While most 3D printers are the FFF (fused filament fabrication) type, there are plenty of other kinds on the market. FFF printers are so popular because they’re affordable, but that doesn’t necessarily make them better. You may have even seen 3D printers that create parts by shining light into a vat of resin. Now, scientists from Berkeley Lab have created another liquid 3D printing process, but one that doesn’t use light exposure at all.
The new process uses a needle-like extruder to inject water into a container of silicone oil. The water is mixed with gold nanoparticles, and the silicone oil is polymer ligands. During the injection process, the gold nanoparticles and the polymer ligands bond to form a barrier between the water and the silicone oil—resulting in a solid, yet flexible, structure.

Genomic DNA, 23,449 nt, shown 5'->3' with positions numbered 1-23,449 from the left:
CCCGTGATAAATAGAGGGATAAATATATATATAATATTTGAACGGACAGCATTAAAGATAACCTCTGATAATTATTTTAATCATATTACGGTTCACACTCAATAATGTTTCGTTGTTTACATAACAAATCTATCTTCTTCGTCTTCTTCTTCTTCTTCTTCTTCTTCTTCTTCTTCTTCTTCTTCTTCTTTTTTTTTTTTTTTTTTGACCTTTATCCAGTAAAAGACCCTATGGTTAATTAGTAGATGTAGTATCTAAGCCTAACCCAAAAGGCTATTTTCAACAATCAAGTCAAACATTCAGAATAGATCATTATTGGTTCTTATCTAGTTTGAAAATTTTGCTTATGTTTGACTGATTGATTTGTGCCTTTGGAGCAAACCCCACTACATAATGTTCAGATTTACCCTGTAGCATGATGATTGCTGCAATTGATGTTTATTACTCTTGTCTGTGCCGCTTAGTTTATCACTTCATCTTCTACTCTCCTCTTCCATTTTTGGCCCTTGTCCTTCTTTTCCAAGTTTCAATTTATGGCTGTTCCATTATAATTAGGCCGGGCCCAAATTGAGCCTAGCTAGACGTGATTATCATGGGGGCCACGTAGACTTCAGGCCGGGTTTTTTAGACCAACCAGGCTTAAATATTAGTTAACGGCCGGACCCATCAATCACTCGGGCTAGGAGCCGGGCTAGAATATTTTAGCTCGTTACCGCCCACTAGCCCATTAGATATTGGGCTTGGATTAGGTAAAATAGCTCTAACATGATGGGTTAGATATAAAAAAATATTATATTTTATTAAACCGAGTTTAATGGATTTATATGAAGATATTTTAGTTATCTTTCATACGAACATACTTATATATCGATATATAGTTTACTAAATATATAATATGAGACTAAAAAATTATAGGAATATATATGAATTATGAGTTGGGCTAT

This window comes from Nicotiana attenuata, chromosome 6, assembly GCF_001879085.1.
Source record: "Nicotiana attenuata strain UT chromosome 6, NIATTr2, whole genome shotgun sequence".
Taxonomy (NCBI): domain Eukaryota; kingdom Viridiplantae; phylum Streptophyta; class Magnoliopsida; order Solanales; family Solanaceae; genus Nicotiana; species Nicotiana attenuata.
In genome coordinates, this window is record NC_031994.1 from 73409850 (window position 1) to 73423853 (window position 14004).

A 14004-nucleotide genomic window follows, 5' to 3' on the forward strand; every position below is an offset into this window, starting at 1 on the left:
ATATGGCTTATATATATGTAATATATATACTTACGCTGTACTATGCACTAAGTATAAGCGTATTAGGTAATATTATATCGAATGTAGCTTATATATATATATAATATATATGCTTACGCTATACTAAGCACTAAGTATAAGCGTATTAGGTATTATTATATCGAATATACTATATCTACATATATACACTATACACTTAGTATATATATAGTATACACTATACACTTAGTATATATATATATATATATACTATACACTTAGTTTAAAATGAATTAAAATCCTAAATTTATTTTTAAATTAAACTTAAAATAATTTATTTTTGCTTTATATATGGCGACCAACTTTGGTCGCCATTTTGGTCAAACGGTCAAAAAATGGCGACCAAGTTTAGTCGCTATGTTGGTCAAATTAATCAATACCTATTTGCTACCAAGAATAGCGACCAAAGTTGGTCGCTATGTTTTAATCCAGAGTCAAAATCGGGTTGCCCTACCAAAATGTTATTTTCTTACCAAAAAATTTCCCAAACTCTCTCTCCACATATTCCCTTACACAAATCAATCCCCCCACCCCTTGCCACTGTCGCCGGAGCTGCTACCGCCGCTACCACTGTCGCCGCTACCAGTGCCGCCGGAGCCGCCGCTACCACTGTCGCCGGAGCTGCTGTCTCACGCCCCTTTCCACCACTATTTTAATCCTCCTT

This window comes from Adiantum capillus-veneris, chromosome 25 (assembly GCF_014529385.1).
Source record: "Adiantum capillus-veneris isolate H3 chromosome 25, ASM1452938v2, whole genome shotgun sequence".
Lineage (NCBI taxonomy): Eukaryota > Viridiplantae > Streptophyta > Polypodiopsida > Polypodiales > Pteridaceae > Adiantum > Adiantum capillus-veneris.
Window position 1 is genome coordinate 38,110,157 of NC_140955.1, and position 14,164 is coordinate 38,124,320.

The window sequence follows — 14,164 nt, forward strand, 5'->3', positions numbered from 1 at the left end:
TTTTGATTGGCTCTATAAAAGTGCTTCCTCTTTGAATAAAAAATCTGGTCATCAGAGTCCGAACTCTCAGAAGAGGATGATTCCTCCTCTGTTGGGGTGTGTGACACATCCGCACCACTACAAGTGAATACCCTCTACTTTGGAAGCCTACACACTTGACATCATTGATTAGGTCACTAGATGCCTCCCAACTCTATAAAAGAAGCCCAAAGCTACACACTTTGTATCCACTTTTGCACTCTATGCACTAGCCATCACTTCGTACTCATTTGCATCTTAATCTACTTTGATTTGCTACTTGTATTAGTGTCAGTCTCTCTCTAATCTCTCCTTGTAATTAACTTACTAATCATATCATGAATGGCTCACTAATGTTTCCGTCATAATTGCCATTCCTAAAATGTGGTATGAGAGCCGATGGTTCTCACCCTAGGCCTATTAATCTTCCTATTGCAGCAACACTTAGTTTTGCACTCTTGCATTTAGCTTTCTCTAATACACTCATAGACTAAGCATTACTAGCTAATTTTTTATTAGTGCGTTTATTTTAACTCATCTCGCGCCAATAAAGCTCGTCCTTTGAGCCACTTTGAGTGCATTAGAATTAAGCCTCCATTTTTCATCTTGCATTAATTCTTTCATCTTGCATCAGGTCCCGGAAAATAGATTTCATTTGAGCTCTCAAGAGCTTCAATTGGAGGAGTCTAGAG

That structure ends up being a hollow tube, and might have potential for flexible liquid electronics. The process also shares some of the benefits of more traditional resin 3D printers, particularly removing the need for support material. It’s hard to call this revolutionary in its own right, but it certainly has the potential to be a stepping stone towards practical applications.